|Remote Cambodian communities stand up for land rights|
|Tuesday, 17 April 2012 09:45|
Bringing together local leaders and community members, Cord’s partner in Cambodia is helping indigenous people protect the land which is crucial to their survival.
Padal Village is in the remote north eastern province of Ratanakiri, which borders Laos in the north and Vietnam to the east. The majority of villagers are from the Jarai indigenous group who live in the traditional way - the whole community shares land and access to the life-sustaining forest, which they rely on for food.
The community is facing a major threat from a planned hydro-power dam on the Mekong River. It’s feared that if it goes ahead the dam will damage the already fragile ecology of the river. Communities downstream will suffer as fishing is a source of income for many. There have also been rumours about other companies wanting to buy their land.
For fear of land being taken anyway, some villagers have tried to sell, which has caused additional tensions within the community. Our partner, ‘Highlanders Association’, has helped educate villagers and elders about their rights to land and the importance of protecting natural resources.
“If we didn’t have common land and couldn’t use it in a traditional way, we would be lost,” says Padal village elder Glan Hen.
Thanks to support from Highland Association’s training, and in order to protect their land from outsiders, the village registered the land as communal in 2010. This will help them challenge companies attempting to take it in the future. To celebrate the successful registration they held a party and sacrificed a cow and a pig. People in Padal village agreed not to sell their land and everyone added their thumb print to a document, as a sign of agreement.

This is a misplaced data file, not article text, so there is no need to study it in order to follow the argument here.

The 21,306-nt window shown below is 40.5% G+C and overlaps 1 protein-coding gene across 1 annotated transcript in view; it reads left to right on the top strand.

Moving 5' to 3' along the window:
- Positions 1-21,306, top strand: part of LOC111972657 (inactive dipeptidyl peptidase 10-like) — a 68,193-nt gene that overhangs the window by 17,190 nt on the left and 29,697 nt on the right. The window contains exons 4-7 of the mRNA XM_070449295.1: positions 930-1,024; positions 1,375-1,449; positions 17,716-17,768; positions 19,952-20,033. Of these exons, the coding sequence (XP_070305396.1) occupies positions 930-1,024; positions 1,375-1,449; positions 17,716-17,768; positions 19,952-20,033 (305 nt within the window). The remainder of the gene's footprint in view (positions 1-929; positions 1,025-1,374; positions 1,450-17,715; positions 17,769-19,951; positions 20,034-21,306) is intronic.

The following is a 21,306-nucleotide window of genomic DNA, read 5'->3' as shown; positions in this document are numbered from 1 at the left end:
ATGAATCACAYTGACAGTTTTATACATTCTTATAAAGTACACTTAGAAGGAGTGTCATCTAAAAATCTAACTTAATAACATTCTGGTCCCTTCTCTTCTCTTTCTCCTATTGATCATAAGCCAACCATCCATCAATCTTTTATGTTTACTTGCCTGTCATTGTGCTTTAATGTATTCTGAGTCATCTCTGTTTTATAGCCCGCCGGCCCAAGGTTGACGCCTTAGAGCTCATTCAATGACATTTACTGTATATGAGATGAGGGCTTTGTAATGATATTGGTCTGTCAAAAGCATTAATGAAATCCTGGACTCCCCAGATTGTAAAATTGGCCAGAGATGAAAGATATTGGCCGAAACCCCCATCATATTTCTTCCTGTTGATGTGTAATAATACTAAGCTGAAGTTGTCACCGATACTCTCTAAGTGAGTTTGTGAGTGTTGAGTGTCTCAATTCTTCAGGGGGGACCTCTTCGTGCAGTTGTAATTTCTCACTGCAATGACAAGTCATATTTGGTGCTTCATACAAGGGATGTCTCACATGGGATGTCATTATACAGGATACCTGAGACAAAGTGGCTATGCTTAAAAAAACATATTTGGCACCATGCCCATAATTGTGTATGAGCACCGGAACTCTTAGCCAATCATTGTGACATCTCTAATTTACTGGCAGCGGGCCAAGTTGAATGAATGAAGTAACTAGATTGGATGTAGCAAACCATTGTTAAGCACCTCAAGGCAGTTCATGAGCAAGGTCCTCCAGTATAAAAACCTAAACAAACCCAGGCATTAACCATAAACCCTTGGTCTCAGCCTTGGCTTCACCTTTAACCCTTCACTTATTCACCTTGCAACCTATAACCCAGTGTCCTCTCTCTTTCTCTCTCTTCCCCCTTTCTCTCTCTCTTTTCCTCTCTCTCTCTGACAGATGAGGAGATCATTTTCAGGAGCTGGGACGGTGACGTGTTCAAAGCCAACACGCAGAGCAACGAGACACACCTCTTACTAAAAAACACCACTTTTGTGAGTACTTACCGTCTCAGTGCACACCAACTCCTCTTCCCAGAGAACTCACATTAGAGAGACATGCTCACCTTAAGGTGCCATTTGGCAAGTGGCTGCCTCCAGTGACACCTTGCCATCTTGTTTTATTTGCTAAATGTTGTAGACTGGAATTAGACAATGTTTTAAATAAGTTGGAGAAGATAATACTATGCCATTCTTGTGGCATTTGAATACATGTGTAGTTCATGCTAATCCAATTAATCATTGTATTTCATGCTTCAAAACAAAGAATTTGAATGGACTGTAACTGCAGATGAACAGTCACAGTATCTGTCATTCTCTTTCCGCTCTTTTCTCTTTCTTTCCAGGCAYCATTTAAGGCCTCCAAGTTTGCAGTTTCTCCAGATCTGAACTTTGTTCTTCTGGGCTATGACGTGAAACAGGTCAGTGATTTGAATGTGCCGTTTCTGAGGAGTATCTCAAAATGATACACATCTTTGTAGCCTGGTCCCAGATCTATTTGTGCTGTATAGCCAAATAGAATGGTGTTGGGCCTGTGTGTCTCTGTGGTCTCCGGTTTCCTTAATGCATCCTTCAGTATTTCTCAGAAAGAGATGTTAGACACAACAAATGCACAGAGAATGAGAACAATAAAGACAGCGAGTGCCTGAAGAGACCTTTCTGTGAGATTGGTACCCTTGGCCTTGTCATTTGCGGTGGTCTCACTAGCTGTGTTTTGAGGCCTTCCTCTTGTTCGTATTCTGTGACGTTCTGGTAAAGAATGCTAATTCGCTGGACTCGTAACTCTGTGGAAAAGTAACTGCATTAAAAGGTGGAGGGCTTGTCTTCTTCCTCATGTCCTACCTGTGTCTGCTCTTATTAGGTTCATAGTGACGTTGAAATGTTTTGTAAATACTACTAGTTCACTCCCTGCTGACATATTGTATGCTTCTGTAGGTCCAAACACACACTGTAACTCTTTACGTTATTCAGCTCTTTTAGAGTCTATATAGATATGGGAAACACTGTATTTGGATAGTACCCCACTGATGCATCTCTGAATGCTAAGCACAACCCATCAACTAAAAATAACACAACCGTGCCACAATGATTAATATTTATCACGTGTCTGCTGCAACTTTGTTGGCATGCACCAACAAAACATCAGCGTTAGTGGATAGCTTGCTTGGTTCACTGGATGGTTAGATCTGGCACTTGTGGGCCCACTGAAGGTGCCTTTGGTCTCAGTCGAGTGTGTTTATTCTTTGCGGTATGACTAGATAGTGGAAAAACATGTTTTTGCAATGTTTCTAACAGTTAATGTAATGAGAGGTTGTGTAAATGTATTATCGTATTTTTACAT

“Before, we were afraid of companies wanting our land - most people were afraid of talking out, especially because their income was low. People can now speak out about their rights to land and natural resources - they understand,” said village member Pus Hyung pictured above.
“Villagers are happy to participate and work with Highlanders Association, especially to register the community. Everyone agrees there were no problems or challenges,” said Commune Chief, Sau Suen.
The next step is land titling which will provide even more security for the village. With support from Highlanders Association, the villagers hope to receive land titling later this year.
Highlanders Association helps people learn about and exercise their rights to land and reduce conflicts within their community. Cord supports the Cambodian organisation by providing training and mentoring, helping them to manage their human rights and peacebuilding projects, and finances better.
Sambath, one of Cord’s Advisors, visits on a monthly basis. Cord has also supported training on climate change for Highlanders Association so that they can better research how this impacts remote communities.